The Judgment of Paris sounds like a dramatic WWII movie.
But, the only battle in the Judgment of Paris was between bottles of wine. It was, of course, neck to neck.
On May 24, 1976, a British wine merchant Steven Spurrier organized a wine competition in Paris. French judges, in addition to carrying the weight of the world’s best wine producers on their shoulders, carried out two blind tasting comparisons.
After high-quality Chardonnays and then red wines (Bordeaux from France and Cabernet Sauvignon from California). To the surprise of all, a California wine rated best in each category.
Soon the names of American regions Napa and Sonoma, including their wines, were on the tip of everybody’s tongues. Prices for California wines skyrocked and bottles shot off the shelves.
One win can mean everything for your reputation.
Reputation can make or break the bank for law firms. Establishing your business as high-quality, hardworking, and consistent is difficult. New firms lack in legitimacy and experience while incumbent firms find it difficult to change their longstanding reputation.
“Reputations have a strong geographic component,” says Ed Wesemann for Edge International Review.
“A business that is a household name with a strong reputation may never have been heard of in any other.”
Vinyards, like American wines vs. French ones, are also handicapped by their location.
For example, in an old potato field off the highway in New Jersey, Lou Caracciolo planted his first grapes. He was ready to bring the Judgment of Paris to the east coast of New England. He even crafted his cellar in an authentic European style.
Unfortunately, Lou Caracciolo is not a first mover in the market. And, New Jersey has already seen vinyards dating back to prohibition. New Jersey style wine is fruity to a fault. Overly sweet, New Jersey wine is low-cost and low-brow.
Next door, Lou Caracciolo is trying to fight this reputation.
He wants to sell dry, French-tasting wines in an area off the map for those in the market for high-quality, refined, and expensive wine products.
This is an economic phenomenon called a collection action problem, explains NPR Planet Money. Sometimes your rivals make your reputation.
So how does Lou and law firms get out of this reputation glut?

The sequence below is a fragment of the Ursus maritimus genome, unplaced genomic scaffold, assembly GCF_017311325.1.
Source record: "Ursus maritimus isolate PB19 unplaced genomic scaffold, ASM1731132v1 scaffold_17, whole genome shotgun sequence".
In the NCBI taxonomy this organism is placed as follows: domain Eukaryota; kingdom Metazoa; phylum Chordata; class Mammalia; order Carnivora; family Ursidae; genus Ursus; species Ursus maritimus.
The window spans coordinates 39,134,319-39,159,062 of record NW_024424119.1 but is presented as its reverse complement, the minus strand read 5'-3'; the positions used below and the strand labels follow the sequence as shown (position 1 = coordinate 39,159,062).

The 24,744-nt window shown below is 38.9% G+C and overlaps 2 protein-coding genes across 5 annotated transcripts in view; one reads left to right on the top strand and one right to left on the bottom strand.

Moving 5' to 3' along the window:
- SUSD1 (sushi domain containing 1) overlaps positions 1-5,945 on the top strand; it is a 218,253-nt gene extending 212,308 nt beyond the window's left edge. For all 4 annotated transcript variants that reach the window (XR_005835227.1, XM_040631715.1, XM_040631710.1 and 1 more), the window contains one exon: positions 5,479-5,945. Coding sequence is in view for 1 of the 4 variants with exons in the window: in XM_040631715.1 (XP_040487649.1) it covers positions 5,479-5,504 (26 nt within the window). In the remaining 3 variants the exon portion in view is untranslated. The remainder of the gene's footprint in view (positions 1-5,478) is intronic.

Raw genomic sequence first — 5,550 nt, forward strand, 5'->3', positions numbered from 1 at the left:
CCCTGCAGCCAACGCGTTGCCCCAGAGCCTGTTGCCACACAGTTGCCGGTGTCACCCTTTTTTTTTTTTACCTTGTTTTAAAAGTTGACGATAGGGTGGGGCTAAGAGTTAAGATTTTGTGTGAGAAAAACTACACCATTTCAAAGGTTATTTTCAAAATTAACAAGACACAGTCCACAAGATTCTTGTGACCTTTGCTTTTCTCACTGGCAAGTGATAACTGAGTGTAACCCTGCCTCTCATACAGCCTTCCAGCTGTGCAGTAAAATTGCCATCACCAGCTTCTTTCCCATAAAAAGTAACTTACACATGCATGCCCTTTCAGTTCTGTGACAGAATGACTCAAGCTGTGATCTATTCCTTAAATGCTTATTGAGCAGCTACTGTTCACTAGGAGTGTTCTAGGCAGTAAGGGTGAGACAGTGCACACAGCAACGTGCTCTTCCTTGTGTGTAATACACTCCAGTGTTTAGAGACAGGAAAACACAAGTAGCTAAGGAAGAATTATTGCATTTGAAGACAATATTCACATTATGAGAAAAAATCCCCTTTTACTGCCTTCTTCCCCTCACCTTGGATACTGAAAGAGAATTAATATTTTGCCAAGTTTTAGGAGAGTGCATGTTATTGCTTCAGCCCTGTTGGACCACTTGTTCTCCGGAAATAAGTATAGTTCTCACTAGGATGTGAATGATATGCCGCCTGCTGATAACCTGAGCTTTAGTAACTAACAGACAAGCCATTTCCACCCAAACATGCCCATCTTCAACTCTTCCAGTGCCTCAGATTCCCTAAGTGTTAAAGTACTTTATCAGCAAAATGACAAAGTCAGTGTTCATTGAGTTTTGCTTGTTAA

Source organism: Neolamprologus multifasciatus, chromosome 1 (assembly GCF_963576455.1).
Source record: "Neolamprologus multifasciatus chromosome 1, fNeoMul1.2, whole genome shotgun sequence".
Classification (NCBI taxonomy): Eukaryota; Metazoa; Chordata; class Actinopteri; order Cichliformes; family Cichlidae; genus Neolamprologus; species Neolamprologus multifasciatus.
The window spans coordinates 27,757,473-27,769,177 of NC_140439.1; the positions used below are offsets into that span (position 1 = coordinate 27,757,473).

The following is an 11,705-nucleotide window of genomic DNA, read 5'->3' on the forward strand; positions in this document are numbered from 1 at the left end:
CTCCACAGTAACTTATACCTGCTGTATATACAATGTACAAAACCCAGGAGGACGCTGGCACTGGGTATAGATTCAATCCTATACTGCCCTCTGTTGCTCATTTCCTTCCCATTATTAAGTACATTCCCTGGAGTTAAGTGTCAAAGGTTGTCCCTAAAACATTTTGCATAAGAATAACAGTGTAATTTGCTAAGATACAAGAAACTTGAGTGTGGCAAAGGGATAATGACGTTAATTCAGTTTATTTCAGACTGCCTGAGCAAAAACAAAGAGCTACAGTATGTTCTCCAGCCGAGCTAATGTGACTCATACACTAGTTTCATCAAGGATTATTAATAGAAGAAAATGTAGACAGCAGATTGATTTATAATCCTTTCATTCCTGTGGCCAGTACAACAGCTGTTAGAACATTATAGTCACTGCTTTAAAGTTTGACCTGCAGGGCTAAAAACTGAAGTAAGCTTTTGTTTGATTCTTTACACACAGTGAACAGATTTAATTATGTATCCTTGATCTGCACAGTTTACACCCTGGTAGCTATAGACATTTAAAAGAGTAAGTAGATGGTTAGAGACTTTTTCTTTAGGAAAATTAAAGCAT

Choose a new marketing scheme. Lou Caracciolo markets his wine as “outter coastal plain.” That is, after all, also south Jersey. Next, he officially certified this region as an officiall wine-cultivating area (“viticultural area”), according to U.S. rules and regulations.
Next, create a public voice.
For Lou Caracciolo, it is important that the public taste his wine to understand its depth and quality. He started a campaign to build reputation and prestige off sales pitches and in-person sales operations.
Law firms should consider writing an official Public Relations (PR) policy and hiring a PR rep. With law firm websites, media coverage of cases, and social media abreast, it’s important that the public view your law firm according to the principles and standards it espouses.
As a start-up law firm building its reputation, don’t be afraid to offer contingency fees for new clients. For particularly high-profile cases, a win may not lead to high rents, but it will likely yield a higher reputation to attract prospective clients.
For incumbent firms, manage your new reputation or reframe your old one through meticulous public profiling. Don’t let rumors of embezzlement, severe layoffs, office closings, or lawsuits against the firm spin out of control.
Manage the external communication, internal communication, and media statements that reach the ears of your clients and society at large. Meticulously plan your internal policies to increase productivity. And, refuse to permit rivals—their poor standards or reputation—to determine your future.
Of course, in a blind test, quality matters more than reputation. Nevertheless, since only justice (not potential clients) is blind: beware of sour grapes.
Listen to the full story of Lou Caracciolo and his wine on NPR’s podcast Planet Money.
Employee lawsuits are the worst kind of publicity for law firms. When tough conversations are poorly managed, problems fester, productivity plummets, and your risk for an employee lawsuit increases.
Introducing, Handling Difficult Conversations: Communication Strategies for the Workplace– your practical, hands-on guide to managing the most challenging employee and management conversations that may just save your reputation.
This information-packed, 108-page guide provides practical and realistic solutions for tackling the hardest elements of workplace interactions, including:
- Job Performance
- Disciplinary Action
- Termination of Employment
- Employee Complaints about the Workplace
- Disabilities (Related to Job Accommodations)
- Personal Presentation/Hygiene